200 Years. 200 Stories. Story 52: “Time for Tea ”

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photo of Charles G. C. Chaplan and James E Boehlke
Charles C. G. Chaplin (left) and Dr. James E. Böhlke examine a fish while working on Hog Island, Bahamas, 1956.

Time for Tea

In the 1950s, active Academy supporter and fish enthusiast Charles C.G. Chaplin proposed undertaking an intensive study of the waters adjacent to his island home in the Bahamas. To help him, the Academy hired young ichthyologist James E. Böhlke, and the two formed an 29-year collaboration.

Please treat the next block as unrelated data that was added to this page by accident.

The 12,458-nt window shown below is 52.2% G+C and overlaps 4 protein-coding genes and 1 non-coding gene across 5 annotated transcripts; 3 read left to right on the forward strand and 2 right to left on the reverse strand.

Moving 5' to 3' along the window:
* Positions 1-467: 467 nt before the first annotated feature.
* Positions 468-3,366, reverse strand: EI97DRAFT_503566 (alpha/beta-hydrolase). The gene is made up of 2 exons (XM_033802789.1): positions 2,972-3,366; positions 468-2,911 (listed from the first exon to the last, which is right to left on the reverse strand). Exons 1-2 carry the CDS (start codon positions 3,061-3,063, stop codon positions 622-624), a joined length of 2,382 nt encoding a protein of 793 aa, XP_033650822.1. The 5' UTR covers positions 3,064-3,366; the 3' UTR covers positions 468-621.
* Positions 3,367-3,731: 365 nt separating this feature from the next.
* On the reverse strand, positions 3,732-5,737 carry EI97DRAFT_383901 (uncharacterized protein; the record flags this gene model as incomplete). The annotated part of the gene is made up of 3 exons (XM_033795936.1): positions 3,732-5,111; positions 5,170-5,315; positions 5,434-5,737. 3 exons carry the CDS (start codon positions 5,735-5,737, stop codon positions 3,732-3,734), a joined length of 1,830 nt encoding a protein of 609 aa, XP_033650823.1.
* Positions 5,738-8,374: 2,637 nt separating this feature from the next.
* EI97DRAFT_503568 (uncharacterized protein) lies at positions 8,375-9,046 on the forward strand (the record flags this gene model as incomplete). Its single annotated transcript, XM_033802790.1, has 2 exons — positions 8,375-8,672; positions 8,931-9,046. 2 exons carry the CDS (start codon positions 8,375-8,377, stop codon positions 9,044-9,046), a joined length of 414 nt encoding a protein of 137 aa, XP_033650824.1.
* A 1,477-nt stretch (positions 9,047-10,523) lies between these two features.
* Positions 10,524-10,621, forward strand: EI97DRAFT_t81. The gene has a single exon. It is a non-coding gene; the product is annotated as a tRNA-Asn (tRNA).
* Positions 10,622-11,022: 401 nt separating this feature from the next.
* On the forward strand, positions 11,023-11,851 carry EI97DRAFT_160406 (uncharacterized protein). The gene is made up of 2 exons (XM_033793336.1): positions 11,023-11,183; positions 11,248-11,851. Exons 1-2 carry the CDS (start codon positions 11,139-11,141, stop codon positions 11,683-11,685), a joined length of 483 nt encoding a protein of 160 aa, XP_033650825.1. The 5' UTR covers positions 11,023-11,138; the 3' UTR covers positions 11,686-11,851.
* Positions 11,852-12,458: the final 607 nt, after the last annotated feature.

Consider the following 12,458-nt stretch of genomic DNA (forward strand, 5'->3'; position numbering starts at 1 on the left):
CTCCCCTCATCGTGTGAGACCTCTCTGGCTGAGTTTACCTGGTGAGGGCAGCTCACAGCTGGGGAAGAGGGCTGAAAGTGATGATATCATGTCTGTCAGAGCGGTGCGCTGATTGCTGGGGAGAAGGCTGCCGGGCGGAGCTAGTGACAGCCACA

Each winter, Böhlke joined the Chaplins at their winter home where the men adhered to a strict daily schedule: early tea at 7 am on the porch, then a trip across the harbor to pick up the daily household workers, and then a substantial breakfast at 9 am. By mid-morning, they loaded the gear into the boat and left to collect. Regardless of their agenda, they returned to the house by 4:30 or 5 pm for tea. After tea, they processed and inspected the day’s catch and cleaned the boat and gear.

Food and drink remain important on Academy expeditions today. Read Ted Daeschler’s blog on his trip to Canada’s Nunavut Territory to find out more about eating during an Arctic expedition.

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